Features / herbs

‘With the uncertainty of Brexit, we might all have to get growing more ourselves’

By emily spivey, Wednesday Mar 20, 2019

A sea of raised beds and polytunnels might dupe you into thinking that Jekka’s is some sort of garden centre; but with the adjacent rose cottage, the friendly bark of a dog and a few calm figures potting about with their duties, it already feels like so much more.

Home to the largest collection of culinary herbs in the UK – 487 to be exact – Jekka’s herbetum often welcomes people from all over the world, as well as the likes of acclaimed chefs such as Jamie Oliver.

Jekka McVicar herself has been exhibiting her herbs at flowers shows – including RHS Chelsea, RHS Hampton Court and Bath – since the 1990s, and has accumulated a number of awards (including the Victoria Medal of Honour for her services to Horticulture), elected vice president of the RHS Council and authored several books on herbs, the most recent of which is being published this month.

With masterclasses and open days regularly on the agenda, the farm’s herbetum was established in 2013, and consists of a self-built maze of flavoursome herbs, all organised into families to educate and inspire each visitor.

The family-run Jekka’s – who earlier this year dropped ‘herb farm’ from their name – have been propagating herbs here since 1987, a project that first started in the garden of their semi-detached home in Filton. Rooted in memories of friends popping by to nab a handful of herbs to spice up their meals, the family decided to up sticks to a derelict blacksmiths cottage, where it would take years of DIY for the farm to resemble what it looks like today.

With Jekka and Mac still living there to this date, their children, Alistair and Hannah, might now live in central Bristol, but their respective skills in cooking and illustration has brought them back to the farm and their thriving family business.

“We’ve been brought up around plants,” says Hannah, who is based at Spike Island and specialises in botanical prints and illustration. “So we’re very lucky to be able to apply our unique insight into herbs and get to do what we truly love.”

As I’m led around the herbetum by Jekka, Hannah and Alistair, the premise of a family garden is still very much at the fore of this space. Jekka, who often refers to a number of her herbs as her “babies” before giving them a fond stroke, effortlessly reels off the history, flavour and medicinal properties of each plant.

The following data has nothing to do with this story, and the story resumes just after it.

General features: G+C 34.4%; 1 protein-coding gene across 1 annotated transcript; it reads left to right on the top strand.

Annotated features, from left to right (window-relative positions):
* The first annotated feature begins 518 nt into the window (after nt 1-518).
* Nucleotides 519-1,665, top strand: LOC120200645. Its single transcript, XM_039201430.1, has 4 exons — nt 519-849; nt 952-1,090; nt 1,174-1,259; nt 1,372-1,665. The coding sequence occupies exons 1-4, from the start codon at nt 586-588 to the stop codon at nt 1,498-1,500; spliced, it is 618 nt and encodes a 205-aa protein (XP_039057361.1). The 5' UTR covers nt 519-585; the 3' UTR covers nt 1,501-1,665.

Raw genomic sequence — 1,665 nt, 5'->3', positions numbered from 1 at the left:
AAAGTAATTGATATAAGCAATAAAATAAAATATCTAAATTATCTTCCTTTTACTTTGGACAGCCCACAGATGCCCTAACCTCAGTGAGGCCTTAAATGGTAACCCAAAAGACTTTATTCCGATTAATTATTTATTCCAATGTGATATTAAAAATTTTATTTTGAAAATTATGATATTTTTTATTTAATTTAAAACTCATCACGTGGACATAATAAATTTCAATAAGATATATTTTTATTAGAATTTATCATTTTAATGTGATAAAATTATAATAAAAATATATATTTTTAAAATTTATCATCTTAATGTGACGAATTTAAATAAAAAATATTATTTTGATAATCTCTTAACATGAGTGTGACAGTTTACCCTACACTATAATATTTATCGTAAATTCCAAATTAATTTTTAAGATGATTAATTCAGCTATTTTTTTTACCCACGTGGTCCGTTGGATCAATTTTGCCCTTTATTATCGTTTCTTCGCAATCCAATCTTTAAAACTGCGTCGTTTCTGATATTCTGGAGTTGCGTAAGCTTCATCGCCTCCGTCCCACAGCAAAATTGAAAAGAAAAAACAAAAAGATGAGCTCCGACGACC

From mints, thymes, lavenders and oreganos, Jekka explains the diversity prevalent in each family. There are 42 different types of rosemary alone.

There are 42 types of rosemary alone at Jekka’s

Cascading down the corner of one bed is the Rose Mariner’s, meaning rose of the sea, and it calls to mind tumbling waves and a stormy coast. Around another corner, we encounter a BBQ smelling strain of rosemary, a green ginger variation and even Jekka Stardust, a rosemary hybrid shaped like a star, which Jekka bred herself. “When someone says they’ve got rosemary, in fact, you haven’t really got rosemary until you’ve got rosemary,” she laughs.

From Palma sweet violets, an evergreen strain of oregano and a ginger and cardamom curry leaf, which Jekka first crushes in her hand to release the flavour of the oils, there is much to delight the senses as we weave in and out of more raised beds, a glass house and an array of polytunnels.

We soon reach a collection of UK native herbs, including wood sage, cowslip, sea kale, wild garlic and chicory, which Jekka praises for their availability and ease in spicing up a simple meal: “People don’t realise how many herbs we have that are native to the UK. If you go foraging, you can find all of these growing wild.”

In fact, one of the main premises of the herb farm is to encourage more families, who may think they don’t have the time or the money to make delicious food, to grab their gardening tools and get growing. “Herbs can transform a basic meal into a feast,” declares Jekka, “and they are one of the easiest and quickest things to grow at home. With the uncertainty of Brexit, we might all have to get growing more ourselves.”

If you haven’t already turned your attention to the power of plants, then a visit here might just light the fuse.

Jekka McVicar’s new book, A Pocketful of Herbs, is out now. For more information, visit www.jekkas.com

Read more: Herb garden opens on the roof of Southmead hospital

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